Greater Good online magazine has an intriguing piece that investigates the downside of being "too happy." Reviewing recent research, the author determines that our nonstop drive to find the holy grail of happiness comes at a cost. From the piece:
Happiness, it turns out, has a cost when experienced too intensely.
For instance, we often are told that happiness can open up our minds to foster more creative thinking and help us tackle problems or puzzles. This is the case when we experience moderate levels of happiness. But according to Mark Alan Davis’s 2008 meta-analysis of the relationship between mood and creativity, when people experience intense and perhaps overwhelming amounts of happiness, they no longer experience the same creativity boost. And in extreme cases like mania, people lose the ability to tap into and channel their inner creative resources. What’s more, psychologist Barbara Fredrickson has found that too much positive emotion—and too little negative emotion—makes people inflexible in the face of new challenges.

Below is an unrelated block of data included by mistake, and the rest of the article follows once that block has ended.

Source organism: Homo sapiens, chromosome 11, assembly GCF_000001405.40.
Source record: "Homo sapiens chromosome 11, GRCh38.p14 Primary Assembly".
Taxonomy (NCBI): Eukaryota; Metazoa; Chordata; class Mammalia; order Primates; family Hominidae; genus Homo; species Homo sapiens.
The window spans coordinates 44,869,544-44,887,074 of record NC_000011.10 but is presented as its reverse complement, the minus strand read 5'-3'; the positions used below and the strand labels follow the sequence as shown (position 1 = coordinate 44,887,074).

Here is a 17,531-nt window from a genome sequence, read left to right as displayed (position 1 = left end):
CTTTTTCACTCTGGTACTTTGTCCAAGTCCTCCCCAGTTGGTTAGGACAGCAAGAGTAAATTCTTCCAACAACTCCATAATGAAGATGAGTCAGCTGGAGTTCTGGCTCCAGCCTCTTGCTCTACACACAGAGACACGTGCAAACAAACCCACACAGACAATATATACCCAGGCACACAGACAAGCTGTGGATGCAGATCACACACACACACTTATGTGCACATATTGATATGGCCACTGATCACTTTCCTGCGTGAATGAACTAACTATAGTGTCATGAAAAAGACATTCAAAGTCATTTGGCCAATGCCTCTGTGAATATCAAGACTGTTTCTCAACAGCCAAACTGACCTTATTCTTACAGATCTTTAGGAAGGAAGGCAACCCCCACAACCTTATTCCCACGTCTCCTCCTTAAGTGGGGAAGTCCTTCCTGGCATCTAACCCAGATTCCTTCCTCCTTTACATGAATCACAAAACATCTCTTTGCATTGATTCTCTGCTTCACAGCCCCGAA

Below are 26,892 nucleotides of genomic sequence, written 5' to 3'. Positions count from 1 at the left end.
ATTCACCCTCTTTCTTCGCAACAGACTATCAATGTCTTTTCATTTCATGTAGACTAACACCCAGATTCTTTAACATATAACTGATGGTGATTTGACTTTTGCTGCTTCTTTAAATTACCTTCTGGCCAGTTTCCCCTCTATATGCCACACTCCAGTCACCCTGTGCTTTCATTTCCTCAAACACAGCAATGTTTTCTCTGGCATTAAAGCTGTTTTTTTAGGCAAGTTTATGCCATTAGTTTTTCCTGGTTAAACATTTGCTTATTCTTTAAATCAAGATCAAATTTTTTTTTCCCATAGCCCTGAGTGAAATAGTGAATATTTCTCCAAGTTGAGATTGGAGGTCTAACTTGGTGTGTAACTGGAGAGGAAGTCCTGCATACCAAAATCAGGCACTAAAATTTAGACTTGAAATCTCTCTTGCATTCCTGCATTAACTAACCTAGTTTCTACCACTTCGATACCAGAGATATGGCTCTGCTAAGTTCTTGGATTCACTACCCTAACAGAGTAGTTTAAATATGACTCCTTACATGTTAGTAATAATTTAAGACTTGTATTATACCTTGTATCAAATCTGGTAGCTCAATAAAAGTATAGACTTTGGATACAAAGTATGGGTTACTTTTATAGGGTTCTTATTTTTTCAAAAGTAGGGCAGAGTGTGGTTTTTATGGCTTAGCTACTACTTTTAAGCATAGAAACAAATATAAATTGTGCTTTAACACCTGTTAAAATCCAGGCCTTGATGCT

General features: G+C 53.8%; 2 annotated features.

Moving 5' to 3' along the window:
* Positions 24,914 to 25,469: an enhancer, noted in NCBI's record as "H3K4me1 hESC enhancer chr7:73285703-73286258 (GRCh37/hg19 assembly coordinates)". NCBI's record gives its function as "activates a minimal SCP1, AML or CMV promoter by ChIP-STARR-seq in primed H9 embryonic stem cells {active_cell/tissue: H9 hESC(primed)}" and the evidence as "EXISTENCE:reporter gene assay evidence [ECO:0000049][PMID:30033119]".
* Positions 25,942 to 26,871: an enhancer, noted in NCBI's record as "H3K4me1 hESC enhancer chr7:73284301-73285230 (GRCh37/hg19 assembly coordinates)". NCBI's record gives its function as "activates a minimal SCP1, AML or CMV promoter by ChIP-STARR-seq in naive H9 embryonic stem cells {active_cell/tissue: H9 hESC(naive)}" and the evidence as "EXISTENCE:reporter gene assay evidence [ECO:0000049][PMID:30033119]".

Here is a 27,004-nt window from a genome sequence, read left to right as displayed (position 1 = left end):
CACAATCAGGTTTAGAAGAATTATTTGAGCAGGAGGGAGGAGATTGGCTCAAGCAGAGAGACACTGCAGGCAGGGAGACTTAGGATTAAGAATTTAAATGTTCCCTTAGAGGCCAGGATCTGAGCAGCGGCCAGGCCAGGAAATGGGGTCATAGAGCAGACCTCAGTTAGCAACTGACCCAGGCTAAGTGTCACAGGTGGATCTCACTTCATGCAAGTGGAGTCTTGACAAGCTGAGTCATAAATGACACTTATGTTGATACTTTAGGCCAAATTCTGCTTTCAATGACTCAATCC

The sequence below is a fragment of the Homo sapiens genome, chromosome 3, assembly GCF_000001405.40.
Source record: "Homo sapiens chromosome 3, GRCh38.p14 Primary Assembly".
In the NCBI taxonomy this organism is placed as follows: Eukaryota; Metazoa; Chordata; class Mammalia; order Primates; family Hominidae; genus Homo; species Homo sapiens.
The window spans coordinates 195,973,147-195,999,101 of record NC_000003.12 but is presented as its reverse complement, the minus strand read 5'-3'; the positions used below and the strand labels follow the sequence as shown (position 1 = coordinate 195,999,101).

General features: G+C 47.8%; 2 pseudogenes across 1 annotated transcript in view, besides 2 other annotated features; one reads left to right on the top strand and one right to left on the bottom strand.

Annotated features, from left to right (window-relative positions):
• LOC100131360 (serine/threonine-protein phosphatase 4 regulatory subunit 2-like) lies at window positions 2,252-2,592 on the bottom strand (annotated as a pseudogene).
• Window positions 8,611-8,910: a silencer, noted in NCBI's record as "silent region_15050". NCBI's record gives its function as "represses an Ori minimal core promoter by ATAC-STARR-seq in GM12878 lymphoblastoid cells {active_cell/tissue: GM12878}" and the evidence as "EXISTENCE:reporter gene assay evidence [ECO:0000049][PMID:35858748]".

Not only does excessive happiness sometimes wipe out its benefits for us—it may actually lead to psychological harm. Why? The answer may lie in the purpose and function of happiness. When we experience happiness, our attention turns toward exciting and positive things in our lives to help sustain the good feeling. When feeling happy, we also tend to feel less inhibited and more likely to explore new possibilities and take risks.
Read the entire piece at Greater Good.